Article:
The pollution from the chemical production of the factory received wider attention after floods in 2002. Dioxin and mercury contamination, which had exceeded the limits by a hundred times, required remediation, in order to decrease harm to the environment, human health of workers, and inhabitants of the region. Clean-up of the abandoned and contaminated facilities was different for each of the dilapidated buildings – two that had been used to produce pesticides, and one that was used for amalgam electrolysis were merely torn down and covered with concrete. This was very similar to what was done in Chernobyl and turns the area into a kind of sarcophagus. Yet the groundwater may be still contaminated by hazardous chemicals, even though it is isolated by an underground insulation wall. Another three old abandoned buildings were properly remediated by using chemical destruction of persistent organic chemicals such as dioxins or hexachlorobenzene. Base Catalyzed Decompisition (BCD) technology was used for their clean up. Cleaned soil was used to fill in the holes after remediation. All remediated sites are still monitored.
Currently, Spolana is a part of a Polish PKN Orlen Group, and has been pushed towards significant changes in the production of chlorine. So far, the factory has been using hazardous mercury cell electrolysis, which will continue only until the end of November 2017, due to the regulations of the Minamata Convention. The factory will then switch to a different way of PVC production by importing ethylenedichloride (EDC) and use the technology of membrane electrolysis in the chlor-alkali plant. The conversion is expected to be finished by December, 2021. The excursion to Spolana was highly appreciated by the regional meeting participants.
Arnika’s Toxics and Waste Programme has been serving as IPEN’s Regional Hub for Central and Eastern Europe (CEE) since 2008. The CEE Region includes Albania, Belarus, Bosnia and Herzegovina, Bulgaria, Croatia, Czech Republic, Estonia, Hungary, Latvia, Lithuania, Macedonia, Montenegro, Poland, Romania, Slovakia, Slovenia, Serbia and Turkey.
Participants’ comments on the IPEN CEE Regional Meeting in Prague, 2017:
Bjanka Čuturilo (CEKOR, Serbia): "The meeting was very useful in sharing our experience, as well as for the possibility of future closer networking. Although I would like to discuss in detail the climate change or burning coal related issues and harmful health effects of hazardous chemicals. Also the possibility of joint action with the aim dof raising public awareness would be genuently useful, for example the event held on the same day in different countries."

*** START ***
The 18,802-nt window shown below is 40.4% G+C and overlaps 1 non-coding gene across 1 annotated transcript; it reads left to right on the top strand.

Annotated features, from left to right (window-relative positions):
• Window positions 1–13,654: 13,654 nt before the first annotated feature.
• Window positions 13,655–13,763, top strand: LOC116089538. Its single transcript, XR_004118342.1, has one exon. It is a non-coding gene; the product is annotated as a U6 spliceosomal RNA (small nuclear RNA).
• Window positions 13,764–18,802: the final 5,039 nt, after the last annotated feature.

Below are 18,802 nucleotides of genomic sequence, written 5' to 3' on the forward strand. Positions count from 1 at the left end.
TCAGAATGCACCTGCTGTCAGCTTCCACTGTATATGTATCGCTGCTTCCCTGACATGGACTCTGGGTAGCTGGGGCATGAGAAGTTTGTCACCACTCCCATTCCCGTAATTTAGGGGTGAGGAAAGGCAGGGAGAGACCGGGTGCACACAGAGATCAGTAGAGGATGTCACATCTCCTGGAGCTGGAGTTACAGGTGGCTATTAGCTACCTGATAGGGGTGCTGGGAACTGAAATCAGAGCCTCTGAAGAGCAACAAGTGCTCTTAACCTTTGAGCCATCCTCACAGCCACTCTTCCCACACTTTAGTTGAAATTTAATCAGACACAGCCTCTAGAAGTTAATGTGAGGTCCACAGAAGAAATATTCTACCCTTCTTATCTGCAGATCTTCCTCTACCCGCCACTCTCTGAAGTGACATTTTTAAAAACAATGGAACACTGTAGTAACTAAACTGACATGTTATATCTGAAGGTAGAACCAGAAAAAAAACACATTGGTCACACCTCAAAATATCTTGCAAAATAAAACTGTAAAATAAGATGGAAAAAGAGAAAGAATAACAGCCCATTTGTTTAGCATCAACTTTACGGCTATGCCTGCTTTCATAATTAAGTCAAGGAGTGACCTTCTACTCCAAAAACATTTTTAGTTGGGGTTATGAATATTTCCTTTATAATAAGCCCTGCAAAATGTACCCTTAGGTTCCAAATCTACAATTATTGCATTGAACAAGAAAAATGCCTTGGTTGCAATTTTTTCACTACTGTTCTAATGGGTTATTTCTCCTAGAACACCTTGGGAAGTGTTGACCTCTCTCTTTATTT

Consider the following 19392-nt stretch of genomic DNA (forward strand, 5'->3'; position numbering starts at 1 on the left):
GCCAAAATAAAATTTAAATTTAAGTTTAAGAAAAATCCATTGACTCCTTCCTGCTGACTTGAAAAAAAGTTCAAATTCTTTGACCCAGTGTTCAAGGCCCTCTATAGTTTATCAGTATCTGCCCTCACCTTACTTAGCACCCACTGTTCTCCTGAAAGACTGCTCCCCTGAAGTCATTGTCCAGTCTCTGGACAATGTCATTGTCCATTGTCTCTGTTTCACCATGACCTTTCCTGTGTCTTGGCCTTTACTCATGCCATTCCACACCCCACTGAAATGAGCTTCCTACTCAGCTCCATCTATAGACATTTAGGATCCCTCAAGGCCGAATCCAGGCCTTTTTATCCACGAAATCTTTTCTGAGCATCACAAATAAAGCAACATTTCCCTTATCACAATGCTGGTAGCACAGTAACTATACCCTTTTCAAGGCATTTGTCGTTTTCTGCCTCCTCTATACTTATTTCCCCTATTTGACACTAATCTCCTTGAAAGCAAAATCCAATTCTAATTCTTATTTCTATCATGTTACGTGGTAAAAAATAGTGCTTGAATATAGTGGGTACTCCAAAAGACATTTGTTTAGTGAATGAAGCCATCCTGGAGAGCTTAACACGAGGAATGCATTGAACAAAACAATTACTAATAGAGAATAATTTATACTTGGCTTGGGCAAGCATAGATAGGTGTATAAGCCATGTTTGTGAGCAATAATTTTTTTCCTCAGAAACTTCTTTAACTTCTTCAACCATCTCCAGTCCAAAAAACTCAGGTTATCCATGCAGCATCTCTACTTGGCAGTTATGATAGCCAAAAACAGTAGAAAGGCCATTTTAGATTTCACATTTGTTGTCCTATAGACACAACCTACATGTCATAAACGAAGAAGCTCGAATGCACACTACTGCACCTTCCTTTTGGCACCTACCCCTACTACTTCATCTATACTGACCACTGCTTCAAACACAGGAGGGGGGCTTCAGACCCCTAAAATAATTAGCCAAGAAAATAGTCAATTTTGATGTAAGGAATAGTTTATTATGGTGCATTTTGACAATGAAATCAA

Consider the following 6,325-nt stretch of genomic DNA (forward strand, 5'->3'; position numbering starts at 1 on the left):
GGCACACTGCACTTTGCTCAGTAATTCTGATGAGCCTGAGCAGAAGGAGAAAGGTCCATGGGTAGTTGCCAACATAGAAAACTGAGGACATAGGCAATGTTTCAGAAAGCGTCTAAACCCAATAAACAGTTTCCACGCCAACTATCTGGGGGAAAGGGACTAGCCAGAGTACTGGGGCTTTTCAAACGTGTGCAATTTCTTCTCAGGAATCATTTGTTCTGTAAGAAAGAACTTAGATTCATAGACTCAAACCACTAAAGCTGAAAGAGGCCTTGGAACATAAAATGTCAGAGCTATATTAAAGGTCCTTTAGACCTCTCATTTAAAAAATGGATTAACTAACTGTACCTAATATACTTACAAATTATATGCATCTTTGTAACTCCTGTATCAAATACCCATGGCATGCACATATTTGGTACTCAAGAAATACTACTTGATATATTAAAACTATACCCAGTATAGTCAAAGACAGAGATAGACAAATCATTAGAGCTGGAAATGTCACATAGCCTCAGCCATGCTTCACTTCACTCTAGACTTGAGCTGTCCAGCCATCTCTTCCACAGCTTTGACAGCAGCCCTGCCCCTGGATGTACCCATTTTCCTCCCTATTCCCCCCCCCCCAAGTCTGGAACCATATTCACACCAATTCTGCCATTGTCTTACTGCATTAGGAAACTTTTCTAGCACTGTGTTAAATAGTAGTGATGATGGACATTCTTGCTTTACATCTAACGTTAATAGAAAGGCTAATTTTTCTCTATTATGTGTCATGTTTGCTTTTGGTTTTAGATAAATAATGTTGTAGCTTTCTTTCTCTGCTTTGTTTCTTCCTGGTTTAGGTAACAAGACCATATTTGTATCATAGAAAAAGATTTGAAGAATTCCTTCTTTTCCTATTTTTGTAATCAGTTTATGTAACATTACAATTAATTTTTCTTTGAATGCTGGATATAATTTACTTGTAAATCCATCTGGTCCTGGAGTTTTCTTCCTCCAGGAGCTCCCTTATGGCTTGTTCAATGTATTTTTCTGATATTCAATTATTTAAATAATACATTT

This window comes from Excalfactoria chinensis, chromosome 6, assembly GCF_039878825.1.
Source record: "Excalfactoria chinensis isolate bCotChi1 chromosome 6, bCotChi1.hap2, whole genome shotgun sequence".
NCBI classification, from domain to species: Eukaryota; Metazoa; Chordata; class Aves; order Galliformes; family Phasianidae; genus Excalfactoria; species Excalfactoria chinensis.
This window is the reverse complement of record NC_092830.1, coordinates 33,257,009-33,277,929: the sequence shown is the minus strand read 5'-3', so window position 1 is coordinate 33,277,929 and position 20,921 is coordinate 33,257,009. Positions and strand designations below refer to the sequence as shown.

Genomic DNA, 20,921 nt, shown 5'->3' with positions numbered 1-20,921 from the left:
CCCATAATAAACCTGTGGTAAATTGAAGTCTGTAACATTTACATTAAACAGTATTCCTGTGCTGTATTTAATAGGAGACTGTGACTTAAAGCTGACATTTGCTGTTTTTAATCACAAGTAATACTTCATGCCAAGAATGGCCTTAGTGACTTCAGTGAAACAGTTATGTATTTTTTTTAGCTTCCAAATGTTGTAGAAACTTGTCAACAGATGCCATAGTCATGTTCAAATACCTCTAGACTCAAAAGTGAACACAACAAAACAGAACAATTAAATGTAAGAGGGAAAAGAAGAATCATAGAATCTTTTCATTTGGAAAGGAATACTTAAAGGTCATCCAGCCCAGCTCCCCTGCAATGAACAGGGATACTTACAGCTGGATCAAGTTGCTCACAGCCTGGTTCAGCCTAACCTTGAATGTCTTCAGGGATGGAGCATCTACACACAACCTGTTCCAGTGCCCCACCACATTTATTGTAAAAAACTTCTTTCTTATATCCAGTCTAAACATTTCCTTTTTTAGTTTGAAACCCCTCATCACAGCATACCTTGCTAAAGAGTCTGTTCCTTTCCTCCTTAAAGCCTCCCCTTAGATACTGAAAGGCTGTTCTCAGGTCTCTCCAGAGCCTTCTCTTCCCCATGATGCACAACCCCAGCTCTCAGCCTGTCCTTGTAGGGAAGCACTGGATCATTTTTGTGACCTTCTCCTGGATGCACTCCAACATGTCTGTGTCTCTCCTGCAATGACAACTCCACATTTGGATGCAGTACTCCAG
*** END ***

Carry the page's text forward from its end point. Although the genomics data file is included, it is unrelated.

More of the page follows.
Jelena Marojević Galić (Green Home, Montenegro): "Hearing other people’s experience in dealing with toxic issue was truly inspirational. It is great to finally meet face to face and get to know the details of their projects. The best part of this meeting for me personally was visiting Spolana factory, because in Montenegro we deal with similar old facilities which are no longer in operation. Also there is a governmental project for remediation of contaminated hotspot and the Czech solution may be an example for us in that way. Any kind of inspiration we can get here is helpful."
Eugeniy Lobanov (Centre for Environmental Solutions, Belarus): “It was very interesting to listen to various presentations from various countries. When it comes to chemical safety, the situation is quite similar even we all live in different political and economic conditions. Also, such scientifically deep presentations regarding for example fluorinated dioxins are very much needed in our campaigns. When it comes to Belarus, they are kind of a new topic – we lack basic research or even a discussion regarding this sort of pollution. Though there are no chlorine production plants such as Spolana, we have to deal with other similar huge enterprises build back in the days of USSR. But the open-minded approach of Spolana’s management is quite impressive and inspiring."
Gergely Simon (Greenpeace, Hungary): "Seeing Spolana was really amazing and interesting because there are currently chlor-alkali plants both in Slovakia and Hungary so that was an important field trip for us. Also it was great to see how many things are happening in the region, because sometimes we don’t get to see the hard work of other NGOs and I hope we will cooperate much closer in the future."
Complete list of presentations:
Jan Šamánek (Arnika, Czech Republic) – Short Introduction to IPEN
Maria Ekström Johansson (IPEN, Sweden) – IPEN 2020 Plan
Abel Arkenbout (Toxico Watch, Netherlands) – Environmental Sampling and Monitoring of POPs
Natalia Blyshchyk (Centre for Environmental Solutions, Belarus) – Pharmaceuticals in the Environment
Pawel Gluszynski (The Society for Earth, Poland) – Waste Incineration
Ivaylo Hlebarov & Danita Zarichinova (Za Zemiata, Bulgaria) - Zero Waste & Anti-Incineration Campaigns in Bulgaria
Eugeniy Lobanov (Centre for Environmental Solutions, Belarus) – Chemicals in Products: CES Campaigns in Belarus
Jindřich Petrlík (Arnika, Czech Republic) – Waste Incineration & Stockholm Convention
Jasminka Randelovic (ALHem, Serbia) – Serbian “Fight to Know” Campaign
Gergely Simon (Greenpeace, Hungary) – Toxic Heritage of Hungary
Jitka Straková (Arnika, Czech Republic) – Testing products with an XRF device
Alan Watson (Wales) – Brominated Dioxins
Manuel Fernández (BUND, Germany) – ToxFox Application